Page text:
As the end of another academic year approaches, thousands of young people across the country are reaching massive milestones in their education, and indeed, in their lives. No sooner have the pens been set down following GCSEs, AS or A levels, than many young people find themselves thinking over choices about the subjects they want to study, the university they want to attend, and the potential career they may want to pursue.

With the dawn of these massive life choices can come a lot of fear and apprehension, not only for the students themselves but for parents, too. For many, they may be the first in the family to consider going on to University, and the process can be daunting. But between personal statements and UCAS applications, one of the worst applications of all looms. Of course, I mean student finance forms, and the gateway to the greatest horror of them all - the Dreaded Student Debt!

With talk in the rest of the UK about reducing tuition fees in England to £7,500 from the current £9,250 a year, student loans are a hot topic once again. Most would agree this news would spell a promising prognosis for local students hoping to fly the nest and attend a University across the water. However, BBC News’ reporting on the proposals to reduce the rates still spelled doom and gloom. Thousands of students graduate each year with tens of thousands of pounds of debt, it explained, while many are also underemployed, struggling to find work in the area in which they studied, and subsequently, gaining no extra earnings as a result of their qualifications. One young woman who they interviewed exclaimed glumly that she would be paying off her loans until she was retired.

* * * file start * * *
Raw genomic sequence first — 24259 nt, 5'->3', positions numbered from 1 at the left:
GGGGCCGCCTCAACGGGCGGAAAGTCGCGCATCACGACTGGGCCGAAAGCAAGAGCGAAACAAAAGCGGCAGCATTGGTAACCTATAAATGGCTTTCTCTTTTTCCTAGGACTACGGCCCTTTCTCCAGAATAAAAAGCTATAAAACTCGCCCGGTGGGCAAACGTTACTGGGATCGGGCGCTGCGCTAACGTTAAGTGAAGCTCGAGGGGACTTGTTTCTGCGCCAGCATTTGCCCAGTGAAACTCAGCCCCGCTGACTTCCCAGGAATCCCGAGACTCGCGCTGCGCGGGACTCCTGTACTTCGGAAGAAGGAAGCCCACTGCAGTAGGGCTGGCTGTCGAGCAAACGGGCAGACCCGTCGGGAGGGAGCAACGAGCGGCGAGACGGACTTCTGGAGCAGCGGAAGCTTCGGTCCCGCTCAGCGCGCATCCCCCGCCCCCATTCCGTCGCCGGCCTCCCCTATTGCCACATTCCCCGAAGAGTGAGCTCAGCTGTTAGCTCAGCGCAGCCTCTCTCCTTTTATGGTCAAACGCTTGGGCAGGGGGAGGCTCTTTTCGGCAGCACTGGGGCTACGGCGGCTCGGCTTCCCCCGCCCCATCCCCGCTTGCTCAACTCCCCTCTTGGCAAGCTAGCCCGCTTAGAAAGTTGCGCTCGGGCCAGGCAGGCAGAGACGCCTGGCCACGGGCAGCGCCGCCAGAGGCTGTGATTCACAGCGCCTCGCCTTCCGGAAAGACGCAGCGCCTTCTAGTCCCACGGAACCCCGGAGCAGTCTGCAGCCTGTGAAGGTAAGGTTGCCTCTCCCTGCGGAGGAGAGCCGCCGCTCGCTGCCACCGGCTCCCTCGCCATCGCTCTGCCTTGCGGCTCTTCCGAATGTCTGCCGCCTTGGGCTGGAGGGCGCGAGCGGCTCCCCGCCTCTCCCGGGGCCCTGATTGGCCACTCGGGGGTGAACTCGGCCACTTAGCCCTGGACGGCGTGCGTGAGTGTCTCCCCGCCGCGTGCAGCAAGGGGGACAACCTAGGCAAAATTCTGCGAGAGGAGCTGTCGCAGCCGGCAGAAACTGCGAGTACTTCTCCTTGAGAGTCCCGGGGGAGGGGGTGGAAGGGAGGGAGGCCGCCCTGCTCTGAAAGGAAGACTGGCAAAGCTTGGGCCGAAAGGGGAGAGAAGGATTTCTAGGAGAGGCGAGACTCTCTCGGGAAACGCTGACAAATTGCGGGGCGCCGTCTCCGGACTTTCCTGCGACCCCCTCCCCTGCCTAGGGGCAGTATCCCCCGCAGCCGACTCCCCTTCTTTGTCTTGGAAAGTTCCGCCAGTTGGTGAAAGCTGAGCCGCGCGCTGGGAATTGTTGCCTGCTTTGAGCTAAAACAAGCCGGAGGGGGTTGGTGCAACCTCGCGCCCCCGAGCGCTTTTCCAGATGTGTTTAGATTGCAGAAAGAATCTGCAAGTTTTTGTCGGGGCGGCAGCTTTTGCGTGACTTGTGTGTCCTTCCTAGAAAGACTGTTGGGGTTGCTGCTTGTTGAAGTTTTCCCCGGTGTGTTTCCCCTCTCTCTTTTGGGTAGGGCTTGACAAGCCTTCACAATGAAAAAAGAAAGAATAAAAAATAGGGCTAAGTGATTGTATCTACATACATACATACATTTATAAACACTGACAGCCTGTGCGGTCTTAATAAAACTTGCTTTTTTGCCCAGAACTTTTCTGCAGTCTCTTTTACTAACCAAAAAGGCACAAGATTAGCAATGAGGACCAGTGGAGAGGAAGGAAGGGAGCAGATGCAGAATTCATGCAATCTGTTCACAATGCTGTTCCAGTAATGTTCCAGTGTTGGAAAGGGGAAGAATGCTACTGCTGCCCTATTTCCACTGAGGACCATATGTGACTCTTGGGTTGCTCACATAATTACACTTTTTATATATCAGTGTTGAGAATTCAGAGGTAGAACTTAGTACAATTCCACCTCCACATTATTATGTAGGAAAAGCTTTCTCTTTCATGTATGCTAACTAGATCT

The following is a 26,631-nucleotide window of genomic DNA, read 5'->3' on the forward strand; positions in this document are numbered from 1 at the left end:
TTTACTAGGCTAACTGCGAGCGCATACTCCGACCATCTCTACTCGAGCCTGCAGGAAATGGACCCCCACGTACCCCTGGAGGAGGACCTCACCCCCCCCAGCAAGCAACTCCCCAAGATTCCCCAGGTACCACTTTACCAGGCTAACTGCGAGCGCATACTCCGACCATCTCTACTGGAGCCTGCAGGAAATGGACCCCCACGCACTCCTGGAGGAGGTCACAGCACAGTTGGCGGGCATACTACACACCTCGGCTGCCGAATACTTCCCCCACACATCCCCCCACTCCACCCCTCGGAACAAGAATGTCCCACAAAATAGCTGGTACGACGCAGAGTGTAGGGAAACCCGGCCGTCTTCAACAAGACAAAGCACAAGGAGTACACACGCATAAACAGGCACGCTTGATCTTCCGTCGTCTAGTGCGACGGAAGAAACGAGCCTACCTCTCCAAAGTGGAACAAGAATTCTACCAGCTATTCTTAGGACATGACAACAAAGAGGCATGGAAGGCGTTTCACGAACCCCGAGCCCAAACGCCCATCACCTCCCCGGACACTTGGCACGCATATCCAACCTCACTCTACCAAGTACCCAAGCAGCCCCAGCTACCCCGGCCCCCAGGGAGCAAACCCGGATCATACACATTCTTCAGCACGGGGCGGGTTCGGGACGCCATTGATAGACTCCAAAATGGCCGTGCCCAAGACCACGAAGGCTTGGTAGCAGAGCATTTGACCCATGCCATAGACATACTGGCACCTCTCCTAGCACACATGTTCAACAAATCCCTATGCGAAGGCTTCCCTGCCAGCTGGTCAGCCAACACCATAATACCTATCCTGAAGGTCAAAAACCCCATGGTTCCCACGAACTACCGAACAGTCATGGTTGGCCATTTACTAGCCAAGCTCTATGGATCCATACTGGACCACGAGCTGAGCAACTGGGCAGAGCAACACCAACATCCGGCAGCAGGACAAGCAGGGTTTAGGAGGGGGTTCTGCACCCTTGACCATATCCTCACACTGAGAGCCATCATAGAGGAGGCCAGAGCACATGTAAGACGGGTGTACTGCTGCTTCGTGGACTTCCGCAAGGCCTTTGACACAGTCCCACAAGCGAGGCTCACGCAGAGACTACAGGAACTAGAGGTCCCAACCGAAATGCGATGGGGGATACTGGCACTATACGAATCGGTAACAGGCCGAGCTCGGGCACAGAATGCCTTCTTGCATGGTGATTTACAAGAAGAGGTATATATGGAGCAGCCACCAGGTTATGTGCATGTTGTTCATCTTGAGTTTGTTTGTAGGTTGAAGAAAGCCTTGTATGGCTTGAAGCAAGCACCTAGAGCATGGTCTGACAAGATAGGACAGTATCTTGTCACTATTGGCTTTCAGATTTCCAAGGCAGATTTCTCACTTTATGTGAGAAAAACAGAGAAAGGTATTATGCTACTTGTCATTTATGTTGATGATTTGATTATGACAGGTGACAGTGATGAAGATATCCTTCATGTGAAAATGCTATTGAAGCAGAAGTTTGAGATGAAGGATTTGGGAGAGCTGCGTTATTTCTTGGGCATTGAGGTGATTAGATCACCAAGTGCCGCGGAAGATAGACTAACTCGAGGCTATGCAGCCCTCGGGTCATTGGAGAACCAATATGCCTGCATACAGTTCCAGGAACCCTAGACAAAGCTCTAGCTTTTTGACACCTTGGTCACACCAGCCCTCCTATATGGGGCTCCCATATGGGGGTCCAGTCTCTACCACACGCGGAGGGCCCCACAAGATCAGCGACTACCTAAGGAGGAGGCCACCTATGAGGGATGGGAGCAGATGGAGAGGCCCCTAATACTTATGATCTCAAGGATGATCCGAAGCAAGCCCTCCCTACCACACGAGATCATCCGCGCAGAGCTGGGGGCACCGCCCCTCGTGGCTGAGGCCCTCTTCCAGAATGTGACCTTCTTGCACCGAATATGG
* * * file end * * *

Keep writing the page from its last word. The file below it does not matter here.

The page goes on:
It was this statement that caused me to accusingly shout WRONG at my television screen. I may as well have been watching an episode Goosebumps, because it too involves made up scary stories aimed at spooking the people at home. Like I said, filling in the forms to apply for finance can be a pain, but as someone who has been there and bought the t-shirt, filling in the forms was the scariest part of the whole experience.

In the UK, and Northern Ireland in particular, our student loans system is lenient to say the least. The maximum amount that Universities in Northern Ireland can charge NI residents for tuition is around £4,275 per year currently. Now, if someone from Northern Ireland decides to go to University elsewhere in the UK, or visa versa, tuition fees can be anything up to £9,250 per year. Either way, though, students are able to borrow the entire amount, and Student Finance pays the University directly.

The other aspect of the price tag that comes with going to university, however, is the living costs. If you are planning to live away from home then you’ll likely have to pay your rent, buy books and feed yourself, amongst a host of other bills. Throw in a healthy student social life and it soon all adds up. For this, students can apply for a maintenance loan. Unlike the tuition fee loan, however, this one doesn’t cover exact costs, and is instead means tested words based on the student’s household income. Some students with a lower household income may also be eligible for a maintenance grant, which you don’t have to pay back.